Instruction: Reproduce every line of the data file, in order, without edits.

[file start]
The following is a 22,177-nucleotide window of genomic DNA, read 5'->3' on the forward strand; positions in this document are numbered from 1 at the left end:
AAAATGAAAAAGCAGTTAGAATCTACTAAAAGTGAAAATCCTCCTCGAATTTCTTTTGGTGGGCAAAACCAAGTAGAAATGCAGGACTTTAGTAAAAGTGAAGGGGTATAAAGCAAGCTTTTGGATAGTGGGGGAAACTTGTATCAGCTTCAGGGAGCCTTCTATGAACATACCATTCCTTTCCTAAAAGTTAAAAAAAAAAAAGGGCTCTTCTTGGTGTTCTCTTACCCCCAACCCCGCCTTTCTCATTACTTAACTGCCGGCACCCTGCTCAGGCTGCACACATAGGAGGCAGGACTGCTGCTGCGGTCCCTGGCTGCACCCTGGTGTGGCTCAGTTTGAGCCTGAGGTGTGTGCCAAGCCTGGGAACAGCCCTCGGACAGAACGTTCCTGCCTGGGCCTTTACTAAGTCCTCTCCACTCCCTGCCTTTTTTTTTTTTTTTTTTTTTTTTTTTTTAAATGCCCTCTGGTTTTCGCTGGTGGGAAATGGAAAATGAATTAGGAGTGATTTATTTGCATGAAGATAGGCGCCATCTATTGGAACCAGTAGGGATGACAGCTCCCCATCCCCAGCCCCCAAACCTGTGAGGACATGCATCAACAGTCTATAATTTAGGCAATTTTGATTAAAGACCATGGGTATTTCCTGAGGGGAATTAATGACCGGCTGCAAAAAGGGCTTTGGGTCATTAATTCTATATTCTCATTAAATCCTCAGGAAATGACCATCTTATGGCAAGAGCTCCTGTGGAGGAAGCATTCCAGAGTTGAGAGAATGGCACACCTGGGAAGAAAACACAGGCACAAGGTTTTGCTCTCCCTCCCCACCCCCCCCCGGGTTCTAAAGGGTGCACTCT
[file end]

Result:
The following is a 22,177-nucleotide window of genomic DNA, read 5'->3' on the forward strand; positions in this document are numbered from 1 at the left end:
AAAATGAAAAAGCAGTTAGAATCTACTAAAAGTGAAAATCCTCCTCGAATTTCTTTTGGTGGGCAAAACCAAGTAGAAATGCAGGACTTTAGTAAAAGTGAAGGGGTATAAAGCAAGCTTTTGGATAGTGGGGGAAACTTGTATCAGCTTCAGGGAGCCTTCTATGAACATACCATTCCTTTCCTAAAAGTTAAAAAAAAAAAAGGGCTCTTCTTGGTGTTCTCTTACCCCCAACCCCGCCTTTCTCATTACTTAACTGCCGGCACCCTGCTCAGGCTGCACACATAGGAGGCAGGACTGCTGCTGCGGTCCCTGGCTGCACCCTGGTGTGGCTCAGTTTGAGCCTGAGGTGTGTGCCAAGCCTGGGAACAGCCCTCGGACAGAACGTTCCTGCCTGGGCCTTTACTAAGTCCTCTCCACTCCCTGCCTTTTTTTTTTTTTTTTTTTTTTTTTTTTTAAATGCCCTCTGGTTTTCGCTGGTGGGAAATGGAAAATGAATTAGGAGTGATTTATTTGCATGAAGATAGGCGCCATCTATTGGAACCAGTAGGGATGACAGCTCCCCATCCCCAGCCCCCAAACCTGTGAGGACATGCATCAACAGTCTATAATTTAGGCAATTTTGATTAAAGACCATGGGTATTTCCTGAGGGGAATTAATGACCGGCTGCAAAAAGGGCTTTGGGTCATTAATTCTATATTCTCATTAAATCCTCAGGAAATGACCATCTTATGGCAAGAGCTCCTGTGGAGGAAGCATTCCAGAGTTGAGAGAATGGCACACCTGGGAAGAAAACACAGGCACAAGGTTTTGCTCTCCCTCCCCACCCCCCCCCGGGTTCTAAAGGGTGCACTCT